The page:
Sunday, October 23, 2005

If it ain't got that swing...

As part of our ongoing second project, I built two more prototypes to evaluate different sensors. The two sensor used were Piezo vibration (DigiKey #MSP1007-ND), and Force (DigiKey #102-1214-ND).

The Force sensor seemed to hold a lot of promise, as we were trying to sense when the ball is struck by a paddle. After all, that’s the focus of the project: to get the input of ball hitting paddle to create output as some other signal. For prototyping purposes, I just programmed an LED to light as my output.

Initially I peeled back the rubber pad on one side of the paddle and slipped the Sensor underneath it, and replaced the pad. This would have been a perfect solution because it was clean and tidy, but proved to be insufficient. The rubber pad dampened the collision force, and the readings were weak and sparse. If you didn’t hit the ball exactly where the sensor was or within close proximity, you got not reading at all.

For the second attempt, the sensor was placed on top of the rubber pad, and then covered with a stiff membrane (chipboard). This worked much better; no matter where you hit the ball with the paddle, the force was transferred to the sensor. We got plenty of useful readings from the sensor but the team felt that having to put the covering over it detracted too much from the original look and feel of the paddle.

On to Piezo

I was surprised when the Piezo sensors arrived because they were miniaturized versions of the Flex sensor accelerometer that I built a week ago. Working quickly, I designed a third prototype by taping the Piezo sensor to the paddle. These sensors worked fantastically, giving off tons of data. Too much so, in fact. The sensors are so sensitive that just holding the paddle steady, there’s enough vibration in your hand (time to switch to decaf?) to send a steady stream of data out to the PIC.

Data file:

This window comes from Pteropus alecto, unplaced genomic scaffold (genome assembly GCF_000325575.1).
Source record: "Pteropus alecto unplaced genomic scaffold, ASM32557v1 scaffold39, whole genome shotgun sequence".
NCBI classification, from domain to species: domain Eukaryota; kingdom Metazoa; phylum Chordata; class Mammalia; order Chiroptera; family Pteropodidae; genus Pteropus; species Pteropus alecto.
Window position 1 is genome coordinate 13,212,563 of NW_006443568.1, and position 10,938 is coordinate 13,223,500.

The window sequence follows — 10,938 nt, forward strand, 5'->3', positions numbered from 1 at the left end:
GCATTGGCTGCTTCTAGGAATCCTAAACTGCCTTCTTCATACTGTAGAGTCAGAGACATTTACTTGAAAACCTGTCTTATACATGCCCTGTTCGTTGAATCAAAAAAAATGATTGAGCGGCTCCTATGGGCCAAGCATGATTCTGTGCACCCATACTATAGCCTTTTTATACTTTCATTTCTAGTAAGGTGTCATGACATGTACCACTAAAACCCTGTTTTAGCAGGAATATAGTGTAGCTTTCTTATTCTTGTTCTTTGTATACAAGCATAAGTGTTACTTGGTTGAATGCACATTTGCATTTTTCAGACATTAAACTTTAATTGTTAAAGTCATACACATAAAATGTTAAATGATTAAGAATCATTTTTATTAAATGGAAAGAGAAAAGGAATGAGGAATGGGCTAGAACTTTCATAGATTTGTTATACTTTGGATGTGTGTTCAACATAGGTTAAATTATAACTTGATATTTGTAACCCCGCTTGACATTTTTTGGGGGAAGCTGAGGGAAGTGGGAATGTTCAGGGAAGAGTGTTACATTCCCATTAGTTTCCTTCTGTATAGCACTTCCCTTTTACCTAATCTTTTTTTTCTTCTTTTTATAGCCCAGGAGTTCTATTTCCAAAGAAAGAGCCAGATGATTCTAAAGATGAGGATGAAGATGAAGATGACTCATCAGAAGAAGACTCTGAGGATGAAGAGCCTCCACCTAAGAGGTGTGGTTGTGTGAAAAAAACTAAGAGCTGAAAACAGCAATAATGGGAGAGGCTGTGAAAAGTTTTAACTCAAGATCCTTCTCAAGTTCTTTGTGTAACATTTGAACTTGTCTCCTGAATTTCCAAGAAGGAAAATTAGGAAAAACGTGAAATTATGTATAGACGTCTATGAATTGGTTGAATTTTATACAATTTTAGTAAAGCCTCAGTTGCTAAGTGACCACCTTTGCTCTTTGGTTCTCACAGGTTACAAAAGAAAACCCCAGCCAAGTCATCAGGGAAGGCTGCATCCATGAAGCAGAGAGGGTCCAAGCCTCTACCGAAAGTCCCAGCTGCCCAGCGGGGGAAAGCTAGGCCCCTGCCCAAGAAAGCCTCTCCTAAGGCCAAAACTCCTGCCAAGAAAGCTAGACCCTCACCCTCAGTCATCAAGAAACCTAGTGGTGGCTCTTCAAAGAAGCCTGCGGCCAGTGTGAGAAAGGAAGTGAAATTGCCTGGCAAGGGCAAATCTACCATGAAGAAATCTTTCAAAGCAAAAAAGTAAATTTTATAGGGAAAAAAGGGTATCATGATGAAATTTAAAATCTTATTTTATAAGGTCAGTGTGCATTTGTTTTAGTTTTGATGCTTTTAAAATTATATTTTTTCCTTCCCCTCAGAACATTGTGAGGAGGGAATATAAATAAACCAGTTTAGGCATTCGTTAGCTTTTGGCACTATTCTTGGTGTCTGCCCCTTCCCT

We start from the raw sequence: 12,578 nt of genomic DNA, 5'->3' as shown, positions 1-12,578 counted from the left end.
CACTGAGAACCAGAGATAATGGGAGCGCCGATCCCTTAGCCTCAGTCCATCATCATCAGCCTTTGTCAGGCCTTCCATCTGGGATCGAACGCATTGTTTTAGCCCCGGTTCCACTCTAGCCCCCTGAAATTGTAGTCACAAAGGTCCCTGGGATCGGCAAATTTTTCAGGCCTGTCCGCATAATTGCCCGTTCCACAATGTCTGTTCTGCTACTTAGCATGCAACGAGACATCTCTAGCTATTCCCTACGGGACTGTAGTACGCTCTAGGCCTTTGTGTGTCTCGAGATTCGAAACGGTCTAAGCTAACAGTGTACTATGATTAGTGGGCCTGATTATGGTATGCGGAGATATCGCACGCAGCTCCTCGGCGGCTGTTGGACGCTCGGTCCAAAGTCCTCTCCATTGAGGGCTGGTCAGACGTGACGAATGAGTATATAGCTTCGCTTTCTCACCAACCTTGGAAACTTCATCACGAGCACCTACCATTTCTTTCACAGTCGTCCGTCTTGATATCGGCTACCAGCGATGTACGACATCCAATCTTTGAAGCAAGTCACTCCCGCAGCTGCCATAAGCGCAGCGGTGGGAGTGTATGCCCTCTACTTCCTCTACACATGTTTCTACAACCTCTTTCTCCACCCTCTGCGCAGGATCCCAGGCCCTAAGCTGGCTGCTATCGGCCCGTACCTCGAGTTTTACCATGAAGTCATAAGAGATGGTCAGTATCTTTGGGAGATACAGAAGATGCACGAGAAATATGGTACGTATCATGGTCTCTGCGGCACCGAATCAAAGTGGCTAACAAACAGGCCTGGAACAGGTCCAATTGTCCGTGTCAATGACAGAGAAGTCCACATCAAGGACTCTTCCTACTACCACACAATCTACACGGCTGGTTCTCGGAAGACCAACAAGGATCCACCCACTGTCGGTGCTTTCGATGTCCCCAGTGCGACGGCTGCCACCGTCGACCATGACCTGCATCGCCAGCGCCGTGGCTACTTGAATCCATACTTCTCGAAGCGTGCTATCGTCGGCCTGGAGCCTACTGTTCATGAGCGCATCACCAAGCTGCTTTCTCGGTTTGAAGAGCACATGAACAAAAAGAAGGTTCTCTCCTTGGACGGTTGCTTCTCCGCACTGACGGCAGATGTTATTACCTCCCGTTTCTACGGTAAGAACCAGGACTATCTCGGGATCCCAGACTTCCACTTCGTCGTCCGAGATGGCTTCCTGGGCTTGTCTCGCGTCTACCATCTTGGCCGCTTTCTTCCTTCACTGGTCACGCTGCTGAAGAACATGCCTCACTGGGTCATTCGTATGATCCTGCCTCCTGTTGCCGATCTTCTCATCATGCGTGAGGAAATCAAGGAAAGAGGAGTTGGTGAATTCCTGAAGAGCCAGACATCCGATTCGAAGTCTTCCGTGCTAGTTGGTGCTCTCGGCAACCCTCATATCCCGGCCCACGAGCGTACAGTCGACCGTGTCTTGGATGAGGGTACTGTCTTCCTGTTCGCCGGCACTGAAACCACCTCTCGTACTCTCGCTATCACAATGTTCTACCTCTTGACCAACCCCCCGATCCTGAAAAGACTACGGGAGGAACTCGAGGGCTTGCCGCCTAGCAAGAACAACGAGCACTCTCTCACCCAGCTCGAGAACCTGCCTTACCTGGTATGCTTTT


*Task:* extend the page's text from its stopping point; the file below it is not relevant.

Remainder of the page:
The challenge then was to develop a filter in the software that would only pass on a signal when the paddle struck the ball, not merely the slightest vibration or wiggle. The raw numbers coming in from the paddle ranged from 30 to 650. Tapping a ball with the paddle produced numbers from 400 to 600. The next step was to set up a filter that would knock out anything under what we thought a ball/paddle collision would produce. This presented a problem because the force of the ball hitting the paddle is always different, therefore it is never consistent. So if we set the filter to eliminate any numbers under say 350, just holding the paddle wouldn’t produce any signal. This seemed to work fine however once a ball was struck, we would then get multiple signals. After analysis, we determined that the problem was produced by the sensor continuing to reverberate after the paddle struck the ball. For instance, if a collision produced a reading of 425, we would then get a slowly descending string of readings from 425 down, until we hit the filter at 350.

To rectify this problem we introduced a new variable into the software that would represent the initial reading of a collision (the highest). We then used this reading as our cut-off point in the filter. After a set amount of time, the filter would be reset to a lower setting in anticipation of the next swing of the paddle. This produced much better results and only one output signal per collision. Unfortunately, the force of swinging the paddle sometimes was great enough to trigger the sensor as well. Much like the Flex sensor accelerometer I developed for my last prototype!

I felt that this could be interesting in our project, for we could create an event that happens when you swing the paddle and another one when the paddle collides with the ball. Sadly, my teammates were skeptical of the sensor protruding from the backside of the paddle and voted to go with the Drum trigger.

Here's the code:

Spacer = 0

Threshold = 300


High PORTD.1

pause 100


ADCIN 0, ADCvar ' Read channel 0 to adval

If ((ADCvar/2) > Threshold) then

serout2 PORTC.6, 16468, [DEC ADCvar/2, 13, 10] ' print it to serial out,

pause 250 ' with linefeed and carriage return (10, 13)

Spacer = 1


IF (Spacer = 1) then

High PORTD.2

Pause 100


Spacer = 0

Threshold = ADCvar


if (ADCvar/2 < 200) then

Threshold = 300



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